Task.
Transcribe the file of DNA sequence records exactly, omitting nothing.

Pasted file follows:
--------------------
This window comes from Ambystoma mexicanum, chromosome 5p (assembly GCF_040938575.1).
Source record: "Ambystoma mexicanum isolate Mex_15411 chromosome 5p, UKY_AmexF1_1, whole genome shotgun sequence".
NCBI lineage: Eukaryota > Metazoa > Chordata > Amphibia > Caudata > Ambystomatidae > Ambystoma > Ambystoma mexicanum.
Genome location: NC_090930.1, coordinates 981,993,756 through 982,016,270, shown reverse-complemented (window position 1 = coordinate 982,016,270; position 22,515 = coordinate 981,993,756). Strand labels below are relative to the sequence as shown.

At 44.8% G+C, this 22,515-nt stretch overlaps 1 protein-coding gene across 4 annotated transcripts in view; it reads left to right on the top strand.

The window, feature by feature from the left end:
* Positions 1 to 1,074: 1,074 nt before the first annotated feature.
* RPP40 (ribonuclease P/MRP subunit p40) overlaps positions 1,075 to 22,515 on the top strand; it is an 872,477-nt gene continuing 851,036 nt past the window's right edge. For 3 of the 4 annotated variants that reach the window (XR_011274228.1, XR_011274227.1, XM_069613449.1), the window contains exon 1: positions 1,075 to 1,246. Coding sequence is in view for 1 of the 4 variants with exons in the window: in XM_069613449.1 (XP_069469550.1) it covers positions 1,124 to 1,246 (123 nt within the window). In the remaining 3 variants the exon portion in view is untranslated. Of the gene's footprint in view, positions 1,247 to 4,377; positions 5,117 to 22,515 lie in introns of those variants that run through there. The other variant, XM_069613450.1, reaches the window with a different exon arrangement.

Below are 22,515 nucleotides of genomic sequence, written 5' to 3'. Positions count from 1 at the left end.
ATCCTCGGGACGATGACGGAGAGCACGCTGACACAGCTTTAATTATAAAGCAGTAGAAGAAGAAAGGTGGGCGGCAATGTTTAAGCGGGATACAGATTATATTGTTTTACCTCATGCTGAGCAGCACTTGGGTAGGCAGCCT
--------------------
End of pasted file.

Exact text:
This window comes from Ambystoma mexicanum, chromosome 5p (assembly GCF_040938575.1).
Source record: "Ambystoma mexicanum isolate Mex_15411 chromosome 5p, UKY_AmexF1_1, whole genome shotgun sequence".
NCBI lineage: Eukaryota > Metazoa > Chordata > Amphibia > Caudata > Ambystomatidae > Ambystoma > Ambystoma mexicanum.
Genome location: NC_090930.1, coordinates 981,993,756 through 982,016,270, shown reverse-complemented (window position 1 = coordinate 982,016,270; position 22,515 = coordinate 981,993,756). Strand labels below are relative to the sequence as shown.

At 44.8% G+C, this 22,515-nt stretch overlaps 1 protein-coding gene across 4 annotated transcripts in view; it reads left to right on the top strand.

The window, feature by feature from the left end:
* Positions 1 to 1,074: 1,074 nt before the first annotated feature.
* RPP40 (ribonuclease P/MRP subunit p40) overlaps positions 1,075 to 22,515 on the top strand; it is an 872,477-nt gene continuing 851,036 nt past the window's right edge. For 3 of the 4 annotated variants that reach the window (XR_011274228.1, XR_011274227.1, XM_069613449.1), the window contains exon 1: positions 1,075 to 1,246. Coding sequence is in view for 1 of the 4 variants with exons in the window: in XM_069613449.1 (XP_069469550.1) it covers positions 1,124 to 1,246 (123 nt within the window). In the remaining 3 variants the exon portion in view is untranslated. Of the gene's footprint in view, positions 1,247 to 4,377; positions 5,117 to 22,515 lie in introns of those variants that run through there. The other variant, XM_069613450.1, reaches the window with a different exon arrangement.

Below are 22,515 nucleotides of genomic sequence, written 5' to 3'. Positions count from 1 at the left end.
ATCCTCGGGACGATGACGGAGAGCACGCTGACACAGCTTTAATTATAAAGCAGTAGAAGAAGAAAGGTGGGCGGCAATGTTTAAGCGGGATACAGATTATATTGTTTTACCTCATGCTGAGCAGCACTTGGGTAGGCAGCCT